Chloe Zhao: NomadLand


Jesse Schuerer, Reporter

Chloe Zhao made history at the 93rd Academy Awards when she took home the trophy for best director for her film “Nomadland” which also took home the award for best picture. Zhao is the first woman of color and the second woman ever to be awarded this title. 

“Nomadland,” starring Frances McDormant, is a story about Fern, a woman in her sixties who loses everything after the closing of The U.S Gypsum facility in Empire Nevada where her deceased husband worked for decades. Unable to find permanent work and not able to live off benefits, she decides to live the life of a nomad in her van.

“Frances McDormand hits the road in Chloe Zhao’s intimate, expansive portrait of itinerant lives,” put A.O. Scott from the New York Times.

Frances McDormand, won best picture for her role. The third time she’s won the award “We give this one to our wolf,” she said after receiving the award, an apparent reference to Michael Wolf Snyder, a “Nomadland” sound mixer who took his own life in March.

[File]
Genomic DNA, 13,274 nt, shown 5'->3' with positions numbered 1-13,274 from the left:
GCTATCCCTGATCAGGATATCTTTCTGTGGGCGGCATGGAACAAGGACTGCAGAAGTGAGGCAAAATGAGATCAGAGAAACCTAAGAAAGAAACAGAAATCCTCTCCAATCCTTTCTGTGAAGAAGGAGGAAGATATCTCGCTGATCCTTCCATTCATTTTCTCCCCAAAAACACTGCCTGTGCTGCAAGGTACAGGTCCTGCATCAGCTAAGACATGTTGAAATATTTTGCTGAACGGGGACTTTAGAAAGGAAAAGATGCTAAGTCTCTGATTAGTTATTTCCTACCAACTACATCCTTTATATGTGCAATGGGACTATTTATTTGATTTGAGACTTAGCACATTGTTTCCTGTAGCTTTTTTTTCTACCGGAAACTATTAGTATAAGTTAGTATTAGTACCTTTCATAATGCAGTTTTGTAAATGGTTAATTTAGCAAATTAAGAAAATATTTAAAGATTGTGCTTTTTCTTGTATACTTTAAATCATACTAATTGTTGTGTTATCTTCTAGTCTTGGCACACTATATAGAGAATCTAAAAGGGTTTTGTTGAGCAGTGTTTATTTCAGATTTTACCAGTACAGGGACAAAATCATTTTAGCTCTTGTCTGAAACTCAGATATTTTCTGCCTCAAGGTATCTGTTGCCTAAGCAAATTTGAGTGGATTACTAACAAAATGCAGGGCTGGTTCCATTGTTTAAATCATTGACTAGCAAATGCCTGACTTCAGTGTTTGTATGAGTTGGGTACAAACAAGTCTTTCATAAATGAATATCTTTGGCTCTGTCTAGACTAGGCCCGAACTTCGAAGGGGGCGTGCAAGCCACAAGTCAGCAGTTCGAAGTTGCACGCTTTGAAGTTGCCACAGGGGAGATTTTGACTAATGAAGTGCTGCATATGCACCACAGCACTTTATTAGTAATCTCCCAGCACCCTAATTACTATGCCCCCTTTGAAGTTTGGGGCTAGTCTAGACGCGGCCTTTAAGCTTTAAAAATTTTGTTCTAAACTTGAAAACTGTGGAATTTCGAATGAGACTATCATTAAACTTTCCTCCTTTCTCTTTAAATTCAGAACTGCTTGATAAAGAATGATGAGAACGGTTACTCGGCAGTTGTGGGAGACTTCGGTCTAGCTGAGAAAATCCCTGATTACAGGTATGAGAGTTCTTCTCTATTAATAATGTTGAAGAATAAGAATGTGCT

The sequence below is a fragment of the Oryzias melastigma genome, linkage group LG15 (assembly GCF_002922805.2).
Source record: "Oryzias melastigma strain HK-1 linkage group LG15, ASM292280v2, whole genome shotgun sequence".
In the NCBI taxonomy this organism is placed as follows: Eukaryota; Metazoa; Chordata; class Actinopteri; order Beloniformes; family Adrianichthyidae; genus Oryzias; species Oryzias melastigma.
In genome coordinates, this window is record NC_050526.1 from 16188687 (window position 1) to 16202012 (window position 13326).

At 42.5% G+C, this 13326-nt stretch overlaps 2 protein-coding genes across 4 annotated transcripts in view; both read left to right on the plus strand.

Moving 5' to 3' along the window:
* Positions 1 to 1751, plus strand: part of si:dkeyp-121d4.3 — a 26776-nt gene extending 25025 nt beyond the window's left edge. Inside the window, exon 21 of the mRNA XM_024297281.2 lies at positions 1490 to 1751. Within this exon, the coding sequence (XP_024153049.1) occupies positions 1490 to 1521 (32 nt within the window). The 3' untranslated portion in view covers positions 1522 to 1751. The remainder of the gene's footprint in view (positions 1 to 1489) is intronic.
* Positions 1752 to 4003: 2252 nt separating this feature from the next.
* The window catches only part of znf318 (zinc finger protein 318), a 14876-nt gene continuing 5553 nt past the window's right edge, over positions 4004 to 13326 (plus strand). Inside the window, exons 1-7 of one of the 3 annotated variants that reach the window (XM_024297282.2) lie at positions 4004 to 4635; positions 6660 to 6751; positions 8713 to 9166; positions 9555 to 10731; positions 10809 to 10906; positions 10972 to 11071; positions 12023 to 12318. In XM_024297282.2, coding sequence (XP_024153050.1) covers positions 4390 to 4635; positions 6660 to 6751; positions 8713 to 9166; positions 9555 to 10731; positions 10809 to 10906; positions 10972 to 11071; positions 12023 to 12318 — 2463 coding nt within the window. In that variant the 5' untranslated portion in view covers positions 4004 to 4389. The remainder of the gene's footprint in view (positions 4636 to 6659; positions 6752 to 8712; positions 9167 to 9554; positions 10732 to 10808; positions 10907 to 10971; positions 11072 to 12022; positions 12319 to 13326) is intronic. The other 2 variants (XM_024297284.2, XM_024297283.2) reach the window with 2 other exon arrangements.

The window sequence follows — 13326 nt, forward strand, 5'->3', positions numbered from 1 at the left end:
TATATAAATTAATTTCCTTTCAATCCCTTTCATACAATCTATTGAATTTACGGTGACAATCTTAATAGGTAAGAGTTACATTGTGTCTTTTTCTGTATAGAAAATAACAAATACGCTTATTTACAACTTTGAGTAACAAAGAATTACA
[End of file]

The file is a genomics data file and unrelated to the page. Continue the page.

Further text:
Zhao’s novel approach, casting McDormand to act as a friend and confidant to real life nomads playing themselves, has become one of the film’s most beguiling features, giving it a sense of reality unlike any other film. 

“A road movie like no other, “Nomadland” is a modest masterpiece like no other,” said Joe Morgenson from The Wall Street Journal.

In this film, the characters we meet are so real and full of life, they all have their own unique stories with marvelous character arc’s and development, the movie is best watched on the biggest screen possible to fully encapsulate the mood of this groundbreaking film.